An ex-cop who lied to the Police Integrity Commission about drug use changed his story after learning his hotel had been bugged, a Sydney court has heard.

A senior officer changed his evidence at the NSW Police Integrity Commission (PIC) after watching secretly recorded footage of himself popping an ecstasy pill, court documents show.

Former Hunter Valley inspector Matthew Dennis pleaded guilty to two counts of knowingly providing false information to the PIC following a drug-fuelled weekend on Queensland’s Gold Coast in October 2010.

An agreed statement of facts tendered to Sydney’s Downing Centre Local Court on Wednesday shows Dennis was caught up in a police surveillance sting targeting his “long time friend”, then a police superintendent.

When investigators discovered Dennis and the superintendent, who cannot be named, were planning a “boys’ trip” away with fellow serving and former officers, they set up hidden cameras and microphones in the men’s hotel rooms.

One video recorded on that weekend shows the superintendent asking Dennis if he had “had your pill” yet.

“I just had one, put it in my gullet,” Dennis replied.

Another video shows the men joking about eating hash cookies.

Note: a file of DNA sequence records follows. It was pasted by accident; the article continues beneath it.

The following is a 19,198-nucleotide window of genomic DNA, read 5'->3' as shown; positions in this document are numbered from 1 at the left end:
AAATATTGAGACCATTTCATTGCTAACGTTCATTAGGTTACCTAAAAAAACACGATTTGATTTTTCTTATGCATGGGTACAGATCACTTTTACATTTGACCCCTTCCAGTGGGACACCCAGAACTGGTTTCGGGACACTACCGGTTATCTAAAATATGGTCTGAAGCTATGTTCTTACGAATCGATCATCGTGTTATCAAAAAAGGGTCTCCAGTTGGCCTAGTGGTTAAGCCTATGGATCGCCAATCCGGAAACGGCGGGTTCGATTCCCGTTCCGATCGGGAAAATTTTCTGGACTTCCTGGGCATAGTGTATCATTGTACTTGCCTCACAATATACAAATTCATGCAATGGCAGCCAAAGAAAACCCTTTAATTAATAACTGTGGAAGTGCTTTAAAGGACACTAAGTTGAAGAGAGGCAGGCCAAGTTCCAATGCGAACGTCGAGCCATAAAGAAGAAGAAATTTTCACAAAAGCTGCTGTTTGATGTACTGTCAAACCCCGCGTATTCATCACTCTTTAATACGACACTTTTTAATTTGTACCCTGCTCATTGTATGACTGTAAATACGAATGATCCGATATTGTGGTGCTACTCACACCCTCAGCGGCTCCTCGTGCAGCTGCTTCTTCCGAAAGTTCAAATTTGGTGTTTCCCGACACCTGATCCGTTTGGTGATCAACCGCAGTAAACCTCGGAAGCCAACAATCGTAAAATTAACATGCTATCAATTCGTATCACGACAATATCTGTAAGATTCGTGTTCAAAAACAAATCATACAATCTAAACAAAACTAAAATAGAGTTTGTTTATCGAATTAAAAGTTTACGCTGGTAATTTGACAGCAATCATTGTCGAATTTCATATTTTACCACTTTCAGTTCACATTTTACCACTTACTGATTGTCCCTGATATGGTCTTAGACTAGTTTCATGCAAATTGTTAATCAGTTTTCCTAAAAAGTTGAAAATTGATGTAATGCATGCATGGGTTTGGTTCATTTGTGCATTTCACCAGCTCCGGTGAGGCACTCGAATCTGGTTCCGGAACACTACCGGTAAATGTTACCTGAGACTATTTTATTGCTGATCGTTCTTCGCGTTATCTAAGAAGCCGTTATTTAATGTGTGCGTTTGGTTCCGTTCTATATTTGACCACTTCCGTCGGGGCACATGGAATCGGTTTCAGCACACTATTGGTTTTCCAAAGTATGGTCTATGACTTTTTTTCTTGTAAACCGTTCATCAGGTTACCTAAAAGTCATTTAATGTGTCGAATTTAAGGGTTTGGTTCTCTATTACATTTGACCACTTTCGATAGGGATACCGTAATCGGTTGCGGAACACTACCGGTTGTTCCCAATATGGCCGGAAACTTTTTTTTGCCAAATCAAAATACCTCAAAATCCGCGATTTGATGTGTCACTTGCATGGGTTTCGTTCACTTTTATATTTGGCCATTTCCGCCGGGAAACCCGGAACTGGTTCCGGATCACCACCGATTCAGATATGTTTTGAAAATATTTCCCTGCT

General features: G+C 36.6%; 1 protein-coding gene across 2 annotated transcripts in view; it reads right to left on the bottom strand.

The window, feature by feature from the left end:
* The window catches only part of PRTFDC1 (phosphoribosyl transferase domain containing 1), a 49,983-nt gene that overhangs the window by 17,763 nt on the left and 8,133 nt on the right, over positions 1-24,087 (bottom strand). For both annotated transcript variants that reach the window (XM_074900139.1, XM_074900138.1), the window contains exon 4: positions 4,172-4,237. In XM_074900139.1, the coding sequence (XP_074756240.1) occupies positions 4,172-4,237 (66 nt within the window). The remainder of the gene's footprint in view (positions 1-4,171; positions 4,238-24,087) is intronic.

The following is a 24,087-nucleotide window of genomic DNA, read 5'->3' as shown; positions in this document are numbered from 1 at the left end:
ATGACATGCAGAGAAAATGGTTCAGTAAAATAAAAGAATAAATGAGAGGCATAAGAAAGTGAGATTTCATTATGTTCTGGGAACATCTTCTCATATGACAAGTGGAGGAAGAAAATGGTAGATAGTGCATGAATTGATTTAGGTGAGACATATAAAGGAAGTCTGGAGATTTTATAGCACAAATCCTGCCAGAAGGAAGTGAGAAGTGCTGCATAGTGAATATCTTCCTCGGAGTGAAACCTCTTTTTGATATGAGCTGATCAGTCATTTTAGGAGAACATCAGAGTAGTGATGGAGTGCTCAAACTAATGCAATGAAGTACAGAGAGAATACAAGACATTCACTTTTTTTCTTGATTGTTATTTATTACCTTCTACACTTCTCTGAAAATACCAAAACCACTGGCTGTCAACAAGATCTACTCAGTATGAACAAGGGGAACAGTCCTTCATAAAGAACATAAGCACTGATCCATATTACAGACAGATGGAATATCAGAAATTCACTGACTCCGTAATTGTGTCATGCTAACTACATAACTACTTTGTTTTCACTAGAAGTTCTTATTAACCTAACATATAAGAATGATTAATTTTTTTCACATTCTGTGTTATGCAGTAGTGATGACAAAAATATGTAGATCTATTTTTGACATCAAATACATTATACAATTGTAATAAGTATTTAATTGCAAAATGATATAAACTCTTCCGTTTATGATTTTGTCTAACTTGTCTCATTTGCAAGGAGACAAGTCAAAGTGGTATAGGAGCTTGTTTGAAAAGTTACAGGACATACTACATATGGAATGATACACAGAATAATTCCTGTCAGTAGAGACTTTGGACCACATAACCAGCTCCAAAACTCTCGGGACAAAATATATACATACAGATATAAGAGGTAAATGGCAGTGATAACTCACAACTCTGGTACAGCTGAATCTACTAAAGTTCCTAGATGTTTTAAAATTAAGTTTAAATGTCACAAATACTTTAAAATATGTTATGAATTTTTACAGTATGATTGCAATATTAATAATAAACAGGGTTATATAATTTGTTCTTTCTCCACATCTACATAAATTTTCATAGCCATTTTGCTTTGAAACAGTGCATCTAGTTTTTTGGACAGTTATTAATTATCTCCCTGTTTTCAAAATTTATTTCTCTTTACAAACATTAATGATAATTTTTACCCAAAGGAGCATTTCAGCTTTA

Dennis had told the commission during a private hearing on October 21, 2011, that he had never consumed cocaine or ecstasy, nor possessed illegal drugs.

But when he was brought back before the PIC three days later, the tapes were revealed.

“What was in your hand in the picture there now?” Dennis was asked by the PIC, after watching footage of himself put something in his mouth and wash it down with a swig from a takeaway cup.

“Well, it’s probably an ecstasy pill,” Dennis replied.

Asked why he had told the PIC that he had never seen one friend consume drugs, Dennis replied that watching the surveillance footage had jogged his memory.

“I didn’t recall previous to you showing me that (footage) that he’d actually taken drugs,” he told the PIC.

Karen Weeks, the lawyer for the former officer said Dennis had been suffering from ongoing mental health issues, including post traumatic stress, that flowed from two decades on the frontlines.

Ms Weeks made an application to have his matter discharged under Section 32 of the Mental Health Act.

“Not often is mental illness caused by decades of unselfish service to the community doing a job that we can barely imagine … scraping children off highways, picking up the parts of people who have committed suicide,” she told the court.

But Magistrate Lisa Stapleton rejected the application.

“The plea of guilty meant that when he sat in the witness box of the PIC in October 21, at the time he did it, he knew his answers were false,” she said.

The matter will return to court for sentencing in August.